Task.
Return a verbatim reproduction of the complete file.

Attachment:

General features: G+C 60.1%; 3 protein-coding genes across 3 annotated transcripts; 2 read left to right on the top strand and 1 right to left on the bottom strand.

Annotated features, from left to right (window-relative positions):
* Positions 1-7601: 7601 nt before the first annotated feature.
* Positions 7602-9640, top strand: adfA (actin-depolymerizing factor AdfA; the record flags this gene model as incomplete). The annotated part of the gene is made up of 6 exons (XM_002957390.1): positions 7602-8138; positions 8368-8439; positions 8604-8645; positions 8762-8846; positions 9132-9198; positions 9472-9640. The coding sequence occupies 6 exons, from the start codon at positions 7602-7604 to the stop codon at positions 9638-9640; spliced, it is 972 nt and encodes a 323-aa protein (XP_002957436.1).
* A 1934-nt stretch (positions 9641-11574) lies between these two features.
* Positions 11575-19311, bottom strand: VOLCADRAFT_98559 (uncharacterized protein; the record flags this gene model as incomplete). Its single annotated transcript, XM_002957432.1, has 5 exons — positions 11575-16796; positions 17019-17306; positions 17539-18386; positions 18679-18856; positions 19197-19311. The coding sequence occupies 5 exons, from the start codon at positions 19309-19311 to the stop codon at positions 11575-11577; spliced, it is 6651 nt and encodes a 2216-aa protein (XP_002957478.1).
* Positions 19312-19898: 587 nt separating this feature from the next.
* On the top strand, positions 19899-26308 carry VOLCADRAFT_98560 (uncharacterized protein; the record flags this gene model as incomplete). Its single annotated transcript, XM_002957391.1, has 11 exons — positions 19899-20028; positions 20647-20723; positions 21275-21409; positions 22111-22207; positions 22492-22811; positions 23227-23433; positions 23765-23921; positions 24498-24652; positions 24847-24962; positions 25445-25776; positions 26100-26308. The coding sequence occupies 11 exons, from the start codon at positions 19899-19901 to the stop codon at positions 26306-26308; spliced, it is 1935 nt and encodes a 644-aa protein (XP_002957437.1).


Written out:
General features: G+C 60.1%; 3 protein-coding genes across 3 annotated transcripts; 2 read left to right on the top strand and 1 right to left on the bottom strand.

Annotated features, from left to right (window-relative positions):
* Positions 1-7601: 7601 nt before the first annotated feature.
* Positions 7602-9640, top strand: adfA (actin-depolymerizing factor AdfA; the record flags this gene model as incomplete). The annotated part of the gene is made up of 6 exons (XM_002957390.1): positions 7602-8138; positions 8368-8439; positions 8604-8645; positions 8762-8846; positions 9132-9198; positions 9472-9640. The coding sequence occupies 6 exons, from the start codon at positions 7602-7604 to the stop codon at positions 9638-9640; spliced, it is 972 nt and encodes a 323-aa protein (XP_002957436.1).
* A 1934-nt stretch (positions 9641-11574) lies between these two features.
* Positions 11575-19311, bottom strand: VOLCADRAFT_98559 (uncharacterized protein; the record flags this gene model as incomplete). Its single annotated transcript, XM_002957432.1, has 5 exons — positions 11575-16796; positions 17019-17306; positions 17539-18386; positions 18679-18856; positions 19197-19311. The coding sequence occupies 5 exons, from the start codon at positions 19309-19311 to the stop codon at positions 11575-11577; spliced, it is 6651 nt and encodes a 2216-aa protein (XP_002957478.1).
* Positions 19312-19898: 587 nt separating this feature from the next.
* On the top strand, positions 19899-26308 carry VOLCADRAFT_98560 (uncharacterized protein; the record flags this gene model as incomplete). Its single annotated transcript, XM_002957391.1, has 11 exons — positions 19899-20028; positions 20647-20723; positions 21275-21409; positions 22111-22207; positions 22492-22811; positions 23227-23433; positions 23765-23921; positions 24498-24652; positions 24847-24962; positions 25445-25776; positions 26100-26308. The coding sequence occupies 11 exons, from the start codon at positions 19899-19901 to the stop codon at positions 26306-26308; spliced, it is 1935 nt and encodes a 644-aa protein (XP_002957437.1).